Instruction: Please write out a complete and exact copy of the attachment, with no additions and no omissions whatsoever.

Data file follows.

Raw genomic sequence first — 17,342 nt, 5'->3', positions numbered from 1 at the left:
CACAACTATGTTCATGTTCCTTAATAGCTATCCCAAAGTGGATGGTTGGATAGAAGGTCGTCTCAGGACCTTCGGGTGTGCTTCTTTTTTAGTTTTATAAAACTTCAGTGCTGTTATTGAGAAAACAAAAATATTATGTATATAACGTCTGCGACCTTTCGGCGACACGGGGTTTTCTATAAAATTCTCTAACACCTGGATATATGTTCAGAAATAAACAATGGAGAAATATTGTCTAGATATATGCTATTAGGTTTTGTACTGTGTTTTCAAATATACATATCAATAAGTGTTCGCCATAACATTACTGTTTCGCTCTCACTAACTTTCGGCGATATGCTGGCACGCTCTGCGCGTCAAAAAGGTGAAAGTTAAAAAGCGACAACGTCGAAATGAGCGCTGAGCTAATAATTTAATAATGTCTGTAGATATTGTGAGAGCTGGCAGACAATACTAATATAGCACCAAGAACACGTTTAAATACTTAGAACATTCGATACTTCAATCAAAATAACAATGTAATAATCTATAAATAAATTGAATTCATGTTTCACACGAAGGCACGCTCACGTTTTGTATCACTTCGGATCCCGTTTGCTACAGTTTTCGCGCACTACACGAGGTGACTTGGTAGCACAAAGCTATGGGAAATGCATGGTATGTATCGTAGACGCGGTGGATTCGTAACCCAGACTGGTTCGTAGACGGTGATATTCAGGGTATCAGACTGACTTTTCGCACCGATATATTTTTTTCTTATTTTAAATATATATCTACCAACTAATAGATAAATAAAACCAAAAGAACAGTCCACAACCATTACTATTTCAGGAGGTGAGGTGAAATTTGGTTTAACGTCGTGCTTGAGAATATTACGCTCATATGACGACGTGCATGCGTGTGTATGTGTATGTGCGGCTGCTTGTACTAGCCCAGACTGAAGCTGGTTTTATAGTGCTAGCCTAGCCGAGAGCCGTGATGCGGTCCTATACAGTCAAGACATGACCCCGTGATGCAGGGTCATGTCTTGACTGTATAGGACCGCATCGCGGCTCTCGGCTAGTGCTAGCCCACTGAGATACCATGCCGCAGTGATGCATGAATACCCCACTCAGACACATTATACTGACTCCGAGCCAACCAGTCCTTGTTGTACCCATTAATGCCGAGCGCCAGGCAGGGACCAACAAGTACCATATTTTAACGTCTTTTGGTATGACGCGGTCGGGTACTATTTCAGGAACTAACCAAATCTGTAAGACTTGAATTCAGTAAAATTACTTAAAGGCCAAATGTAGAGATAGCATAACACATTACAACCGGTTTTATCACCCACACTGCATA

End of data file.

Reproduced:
Raw genomic sequence first — 17,342 nt, 5'->3', positions numbered from 1 at the left:
CACAACTATGTTCATGTTCCTTAATAGCTATCCCAAAGTGGATGGTTGGATAGAAGGTCGTCTCAGGACCTTCGGGTGTGCTTCTTTTTTAGTTTTATAAAACTTCAGTGCTGTTATTGAGAAAACAAAAATATTATGTATATAACGTCTGCGACCTTTCGGCGACACGGGGTTTTCTATAAAATTCTCTAACACCTGGATATATGTTCAGAAATAAACAATGGAGAAATATTGTCTAGATATATGCTATTAGGTTTTGTACTGTGTTTTCAAATATACATATCAATAAGTGTTCGCCATAACATTACTGTTTCGCTCTCACTAACTTTCGGCGATATGCTGGCACGCTCTGCGCGTCAAAAAGGTGAAAGTTAAAAAGCGACAACGTCGAAATGAGCGCTGAGCTAATAATTTAATAATGTCTGTAGATATTGTGAGAGCTGGCAGACAATACTAATATAGCACCAAGAACACGTTTAAATACTTAGAACATTCGATACTTCAATCAAAATAACAATGTAATAATCTATAAATAAATTGAATTCATGTTTCACACGAAGGCACGCTCACGTTTTGTATCACTTCGGATCCCGTTTGCTACAGTTTTCGCGCACTACACGAGGTGACTTGGTAGCACAAAGCTATGGGAAATGCATGGTATGTATCGTAGACGCGGTGGATTCGTAACCCAGACTGGTTCGTAGACGGTGATATTCAGGGTATCAGACTGACTTTTCGCACCGATATATTTTTTTCTTATTTTAAATATATATCTACCAACTAATAGATAAATAAAACCAAAAGAACAGTCCACAACCATTACTATTTCAGGAGGTGAGGTGAAATTTGGTTTAACGTCGTGCTTGAGAATATTACGCTCATATGACGACGTGCATGCGTGTGTATGTGTATGTGCGGCTGCTTGTACTAGCCCAGACTGAAGCTGGTTTTATAGTGCTAGCCTAGCCGAGAGCCGTGATGCGGTCCTATACAGTCAAGACATGACCCCGTGATGCAGGGTCATGTCTTGACTGTATAGGACCGCATCGCGGCTCTCGGCTAGTGCTAGCCCACTGAGATACCATGCCGCAGTGATGCATGAATACCCCACTCAGACACATTATACTGACTCCGAGCCAACCAGTCCTTGTTGTACCCATTAATGCCGAGCGCCAGGCAGGGACCAACAAGTACCATATTTTAACGTCTTTTGGTATGACGCGGTCGGGTACTATTTCAGGAACTAACCAAATCTGTAAGACTTGAATTCAGTAAAATTACTTAAAGGCCAAATGTAGAGATAGCATAACACATTACAACCGGTTTTATCACCCACACTGCATA